Frankly, I'm personally convinced that a major culprit was simply picking the wrong release date and/or bad timing. Attempting to emulate the successful platform releases of the 1990s, Disney released The Princess and the Frog on two screens over Thanksgiving weekend. For the next two weeks, it played only in those two high-end (as in too expensive to bring my daughter) New York City and Los Angeles venues before going wide on December 12th. Alas, unlike the 1990s, entertainment news travels faster than the speed of sound, with the next big thing supplanting the previous 'big thing' within a few days. Most of the media coverage (and probable audience interest) took place over that Thanksgiving weekend. Heck, I participated in two radio interviews over the holiday concerning the racial and gender politics of the film (along with New Moon and Precious). Amusingly, not a single person in front of or behind the microphone had yet seen the Disney animated film. By the time the film finally went wide, the movie world had moved on. In fact, the film had the misfortune to open the day after that 'holy god, it's great!' first critics screening of Avatar. The all-audiences/both-genders mega-smash dominated the entertainment media for the next month afterward. Disney also severely underestimated the appeal of Alvin and the Chipmunks 2, figuring that discerning parents would choose perceived quality over familiarity.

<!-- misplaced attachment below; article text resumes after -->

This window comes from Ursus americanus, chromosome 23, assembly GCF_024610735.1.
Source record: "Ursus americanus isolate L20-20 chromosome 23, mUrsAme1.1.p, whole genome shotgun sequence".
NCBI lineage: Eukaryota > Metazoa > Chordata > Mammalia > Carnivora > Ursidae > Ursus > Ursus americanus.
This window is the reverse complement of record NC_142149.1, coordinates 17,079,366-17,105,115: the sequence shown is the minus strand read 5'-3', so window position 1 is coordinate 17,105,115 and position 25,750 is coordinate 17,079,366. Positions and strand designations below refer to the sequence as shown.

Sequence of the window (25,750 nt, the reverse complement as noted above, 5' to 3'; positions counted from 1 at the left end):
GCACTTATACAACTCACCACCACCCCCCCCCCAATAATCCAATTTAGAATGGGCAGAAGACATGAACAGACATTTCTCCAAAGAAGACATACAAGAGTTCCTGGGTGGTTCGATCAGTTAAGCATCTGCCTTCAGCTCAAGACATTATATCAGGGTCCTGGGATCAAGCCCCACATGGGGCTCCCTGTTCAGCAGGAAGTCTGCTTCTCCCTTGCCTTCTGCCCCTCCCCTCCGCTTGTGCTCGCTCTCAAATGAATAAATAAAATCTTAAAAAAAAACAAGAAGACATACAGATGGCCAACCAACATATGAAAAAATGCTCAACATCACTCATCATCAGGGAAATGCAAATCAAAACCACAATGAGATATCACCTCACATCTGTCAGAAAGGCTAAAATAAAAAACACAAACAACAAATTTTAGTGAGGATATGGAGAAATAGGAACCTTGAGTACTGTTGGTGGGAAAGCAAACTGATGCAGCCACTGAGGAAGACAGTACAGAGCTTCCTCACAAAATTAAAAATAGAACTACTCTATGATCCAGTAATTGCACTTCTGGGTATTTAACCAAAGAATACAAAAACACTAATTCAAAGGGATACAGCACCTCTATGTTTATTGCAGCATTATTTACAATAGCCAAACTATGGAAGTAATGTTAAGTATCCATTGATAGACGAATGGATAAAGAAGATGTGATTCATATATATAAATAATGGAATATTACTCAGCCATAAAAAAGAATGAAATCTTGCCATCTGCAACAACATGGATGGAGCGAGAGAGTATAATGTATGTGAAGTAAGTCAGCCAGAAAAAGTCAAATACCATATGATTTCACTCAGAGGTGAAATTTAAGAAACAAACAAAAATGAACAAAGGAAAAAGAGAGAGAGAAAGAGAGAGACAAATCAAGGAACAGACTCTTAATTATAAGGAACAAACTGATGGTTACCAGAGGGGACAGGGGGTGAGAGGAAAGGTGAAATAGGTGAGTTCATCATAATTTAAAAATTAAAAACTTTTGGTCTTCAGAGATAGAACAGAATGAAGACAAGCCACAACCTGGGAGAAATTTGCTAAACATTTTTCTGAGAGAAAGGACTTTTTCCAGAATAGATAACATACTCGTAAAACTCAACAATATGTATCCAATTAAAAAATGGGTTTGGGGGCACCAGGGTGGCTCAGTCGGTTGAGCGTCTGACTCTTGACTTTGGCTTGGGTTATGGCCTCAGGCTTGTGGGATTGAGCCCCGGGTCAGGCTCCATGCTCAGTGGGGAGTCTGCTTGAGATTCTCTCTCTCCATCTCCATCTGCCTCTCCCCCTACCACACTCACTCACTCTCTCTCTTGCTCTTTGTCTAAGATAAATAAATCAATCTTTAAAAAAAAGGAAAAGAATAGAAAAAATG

Point being, there are any number of reasons why The Princess and the Frog 'underwhelmed'. We can argue that the media trumpeted the film's racial and gender politics to a point where it scared off families not wanting a sociology lesson with their popcorn. We can argue that boys were not interested in a film about a princess and girls felt pandered to. We can argue that everyone who had the slightest reason not to see the movie all decided to see Avatar instead. Or we can simply acknowledge that this was Disney's first high-profile 2D film in nearly six years and their highest-grossing such project in nearly eight years (Lilo and Stitch grossed $146 million in summer 2002). It was a warm-up pitch, an attempt to reignite audience excitement in the old fashioned hand-drawn animation style that Disney built its empire on. No one should have expected Aladdin-type numbers ($212 million domestic) the first time out. I sincerely hope that Disney does not panic and cancel every planned 2D project in the pipeline or attempt to 'masculate' their upcoming animated films. To quote my favorite film of the last decade, Disney should just keep moving forward.